1. You have been the director of Deutsches Haus at NYU for almost 2 years now. What do you like most about your job?
That it never lets me rest or become lazy. Every day brings new challenges, new ideas, and, of course, new people. For me this job has been a continuous learning process. It has never let me rely on what I thought I already knew.
2. What would you say are the biggest challenges in running Deutsches Haus?
We are a relatively small place, but with activities in many different areas. On some days, you enter Deutsches Haus and find it busy like a beehive: little kids running around with their parents, next to distinguished professors, next to colorful artists or writers, next to language students of all levels practicing their German, next to visitors to our numerous events, next to our dedicated teachers and staff. All these people rightfully feel that Deutsches Haus in one way or another belongs to them. The true challenge is to make them all feel equally at home.
3. What was the worst day at Deutsches Haus so far and why?
That was certainly the day after hurricane Sandy. Deutsches Haus only suffered minor damage, and, like the rest of NYU, had to close down for the entire week due to the lack of electricity. But what was truly awful was not being able to establish immediate contact with all our staff members. Fortunately we found out soon that everybody was safe.
4. What are the biggest prejudices New Yorkers have towards the German language and how do you try to reduce them?
My answer might surprise you: I don’t try to reduce prejudices. I try to use them as a starting point for getting people interested and maybe transform their prejudices into something positive. For example, New Yorkers are convinced that German is the most difficult language in the world, with grammar rules as fierce as a Prussian military regiment. At the same time New Yorkers are very proud of their ability to overcome almost any challenge. So we tell New Yorkers: If you learn German with us, you will achieve something extraordinary which you can be proud of. And if in the course of their studies, New Yorkers end up finding the German language as charming as a Viennese waltz or as beautiful as a late summer day in Berlin: even better!
5. You have been living in New York for several years now. Why did you decide to live and work in New York?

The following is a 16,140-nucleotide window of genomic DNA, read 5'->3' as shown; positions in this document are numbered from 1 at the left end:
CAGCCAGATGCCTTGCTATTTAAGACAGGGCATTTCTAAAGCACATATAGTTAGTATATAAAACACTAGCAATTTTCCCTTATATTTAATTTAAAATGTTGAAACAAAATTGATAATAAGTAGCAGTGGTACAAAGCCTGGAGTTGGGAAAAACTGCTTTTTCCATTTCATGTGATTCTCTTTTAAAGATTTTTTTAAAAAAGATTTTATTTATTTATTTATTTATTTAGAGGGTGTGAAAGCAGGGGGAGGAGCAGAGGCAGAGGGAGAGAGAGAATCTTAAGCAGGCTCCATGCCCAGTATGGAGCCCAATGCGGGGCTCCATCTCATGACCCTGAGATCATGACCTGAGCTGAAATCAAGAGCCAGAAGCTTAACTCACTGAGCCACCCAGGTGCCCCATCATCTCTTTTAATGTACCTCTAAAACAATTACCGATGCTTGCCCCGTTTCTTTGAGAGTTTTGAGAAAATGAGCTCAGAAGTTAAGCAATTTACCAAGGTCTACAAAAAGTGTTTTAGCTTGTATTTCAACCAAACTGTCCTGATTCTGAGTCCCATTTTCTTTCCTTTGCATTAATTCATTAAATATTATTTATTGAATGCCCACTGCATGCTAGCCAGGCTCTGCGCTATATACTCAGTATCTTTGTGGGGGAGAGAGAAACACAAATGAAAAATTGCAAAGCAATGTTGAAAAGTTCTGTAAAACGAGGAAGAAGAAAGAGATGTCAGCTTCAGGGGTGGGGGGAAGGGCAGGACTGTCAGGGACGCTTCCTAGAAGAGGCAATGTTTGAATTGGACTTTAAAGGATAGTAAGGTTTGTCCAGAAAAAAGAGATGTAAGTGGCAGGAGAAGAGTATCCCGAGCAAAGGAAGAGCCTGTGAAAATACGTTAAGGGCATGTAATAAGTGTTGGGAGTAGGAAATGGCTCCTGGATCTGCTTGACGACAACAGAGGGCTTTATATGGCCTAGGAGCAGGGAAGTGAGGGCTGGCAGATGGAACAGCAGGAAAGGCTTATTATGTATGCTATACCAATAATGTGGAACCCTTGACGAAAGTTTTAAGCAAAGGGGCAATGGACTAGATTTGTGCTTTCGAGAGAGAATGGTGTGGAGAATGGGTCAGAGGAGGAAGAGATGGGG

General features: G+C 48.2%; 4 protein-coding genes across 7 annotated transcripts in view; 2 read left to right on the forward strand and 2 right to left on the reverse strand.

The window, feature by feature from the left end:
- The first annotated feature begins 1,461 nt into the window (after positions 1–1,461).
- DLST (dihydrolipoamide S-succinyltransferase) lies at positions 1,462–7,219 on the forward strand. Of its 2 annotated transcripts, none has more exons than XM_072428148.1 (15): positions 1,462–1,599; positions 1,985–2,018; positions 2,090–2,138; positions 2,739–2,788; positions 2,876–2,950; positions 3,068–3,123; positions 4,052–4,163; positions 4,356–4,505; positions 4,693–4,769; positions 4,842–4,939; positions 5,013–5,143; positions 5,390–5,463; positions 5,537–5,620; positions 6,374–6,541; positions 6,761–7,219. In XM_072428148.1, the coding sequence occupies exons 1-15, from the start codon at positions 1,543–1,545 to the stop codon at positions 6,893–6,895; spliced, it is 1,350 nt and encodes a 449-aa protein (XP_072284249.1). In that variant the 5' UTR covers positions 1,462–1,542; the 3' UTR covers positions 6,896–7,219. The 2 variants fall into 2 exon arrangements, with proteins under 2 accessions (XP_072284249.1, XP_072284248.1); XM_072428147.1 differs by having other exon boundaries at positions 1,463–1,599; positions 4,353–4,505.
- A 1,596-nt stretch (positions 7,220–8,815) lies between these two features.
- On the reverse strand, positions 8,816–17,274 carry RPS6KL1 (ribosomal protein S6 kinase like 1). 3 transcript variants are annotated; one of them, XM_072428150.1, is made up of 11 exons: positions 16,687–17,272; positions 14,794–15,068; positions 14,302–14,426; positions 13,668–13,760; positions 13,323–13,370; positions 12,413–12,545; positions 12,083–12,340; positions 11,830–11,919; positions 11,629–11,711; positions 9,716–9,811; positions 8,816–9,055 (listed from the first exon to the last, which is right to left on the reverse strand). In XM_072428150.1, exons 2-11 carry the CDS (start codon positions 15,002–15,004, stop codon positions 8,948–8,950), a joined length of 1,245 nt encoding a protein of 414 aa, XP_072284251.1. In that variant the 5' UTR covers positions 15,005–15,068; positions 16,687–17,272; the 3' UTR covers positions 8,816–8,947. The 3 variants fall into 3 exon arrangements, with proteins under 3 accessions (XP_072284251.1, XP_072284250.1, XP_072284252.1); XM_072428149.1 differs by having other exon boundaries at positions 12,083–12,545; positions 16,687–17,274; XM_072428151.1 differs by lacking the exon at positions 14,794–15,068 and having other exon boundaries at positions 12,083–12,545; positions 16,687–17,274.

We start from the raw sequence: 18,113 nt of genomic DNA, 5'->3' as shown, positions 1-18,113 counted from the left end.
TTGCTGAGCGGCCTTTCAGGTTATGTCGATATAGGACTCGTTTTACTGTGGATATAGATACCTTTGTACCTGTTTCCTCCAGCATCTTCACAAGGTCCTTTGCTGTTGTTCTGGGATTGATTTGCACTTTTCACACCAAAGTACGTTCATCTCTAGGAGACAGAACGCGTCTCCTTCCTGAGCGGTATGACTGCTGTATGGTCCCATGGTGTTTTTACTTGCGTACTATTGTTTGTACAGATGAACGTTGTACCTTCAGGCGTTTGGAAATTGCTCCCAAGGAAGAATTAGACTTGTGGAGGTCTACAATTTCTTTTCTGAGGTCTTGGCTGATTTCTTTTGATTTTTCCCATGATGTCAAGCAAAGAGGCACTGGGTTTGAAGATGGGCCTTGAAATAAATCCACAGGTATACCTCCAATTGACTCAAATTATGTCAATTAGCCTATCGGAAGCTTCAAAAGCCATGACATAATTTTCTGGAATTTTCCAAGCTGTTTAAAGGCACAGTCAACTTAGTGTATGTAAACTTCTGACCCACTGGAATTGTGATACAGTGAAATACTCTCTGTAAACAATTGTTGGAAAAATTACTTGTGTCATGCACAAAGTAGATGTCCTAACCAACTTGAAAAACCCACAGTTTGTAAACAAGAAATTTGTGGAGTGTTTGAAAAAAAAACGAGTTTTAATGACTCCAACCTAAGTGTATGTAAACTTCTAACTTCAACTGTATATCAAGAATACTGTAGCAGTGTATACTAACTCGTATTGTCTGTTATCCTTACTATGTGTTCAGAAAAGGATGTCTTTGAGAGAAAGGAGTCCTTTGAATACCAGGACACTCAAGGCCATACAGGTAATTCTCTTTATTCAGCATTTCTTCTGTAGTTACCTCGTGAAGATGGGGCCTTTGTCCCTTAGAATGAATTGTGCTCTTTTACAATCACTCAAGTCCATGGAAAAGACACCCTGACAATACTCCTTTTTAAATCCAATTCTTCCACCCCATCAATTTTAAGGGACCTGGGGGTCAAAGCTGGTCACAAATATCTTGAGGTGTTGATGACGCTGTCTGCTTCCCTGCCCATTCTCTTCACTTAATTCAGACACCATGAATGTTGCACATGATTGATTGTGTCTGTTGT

My wife and I decided we wanted to live in New York because it would provide us both with the opportunity to feel at home here and work on our careers. Also, we were and still are attracted by the myth of a city that can be tough at times but will always offer a place to those who truly want it.
6. Is there anything that you miss about Austria?
I miss Vienna, but the truth is that you can find everything here, from coffee houses to the food of my childhood. Of course, I miss my parents, relatives, and friends.
7. Before starting your work as the director of Deutsches Haus you were the Deputy Director of the Austrian Cultural Forum (ACF) in New York City. What is the biggest difference between that institution and Deutsches Haus?
I loved working at the ACF and I continue to work with it very closely. The fundamental difference is that whereas the ACF is run by and reports to the Austrian government, Deutsches Haus is an independent institution within NYU. This means that we don’t need to take any country or its government’s position on any particular issue into consideration. Our sole focus is how to best reach and serve our audiences and our students.
8. What is your favorite Austrian/German expression or word?
“Hoffentlich geht sich das aus!” Apparently it is an Austrian expression and means: “Hopefully this will work out”. I say “apparently” because I had thought it was used by Germans and Swiss as well until I started saying it at Deutsches Haus and earned only puzzled looks by my colleagues. I still say it maybe twice a day (which tells you something), and my colleagues have gotten used to it. I just think there is no better way to say it.
9. What was your favorite travel destination so far and where do you still want to go?
Before New York, my wife and I lived for four years in Mexico City. We still miss Mexico a lot and try to go there as much as we can. But I haven’t been to any other Latin American country. I would love to travel one day to Buenos Aires. Somehow in my fantasies it is a magical city with incredible coffee houses and people who talk passionately for hours about politics and drink excellent red wine.
10. How do you see the future of Deutsches Haus at NYU?
New York is and always has been a place of constant change. Against this background, Deutsches Haus has been a remarkably stable institution. Our beautiful courtyard, the classrooms, the cobble-stoned street of Washington Mews, and our concept of providing New Yorkers with a window to the German-speaking world have not only survived but thrived for the past 36 years. This doesn’t mean we will not need to change and adapt to whatever challenges the future has in store for us. But what will not change is the commitment of Deutsches Haus and its ever-growing community of which I am proud to be part.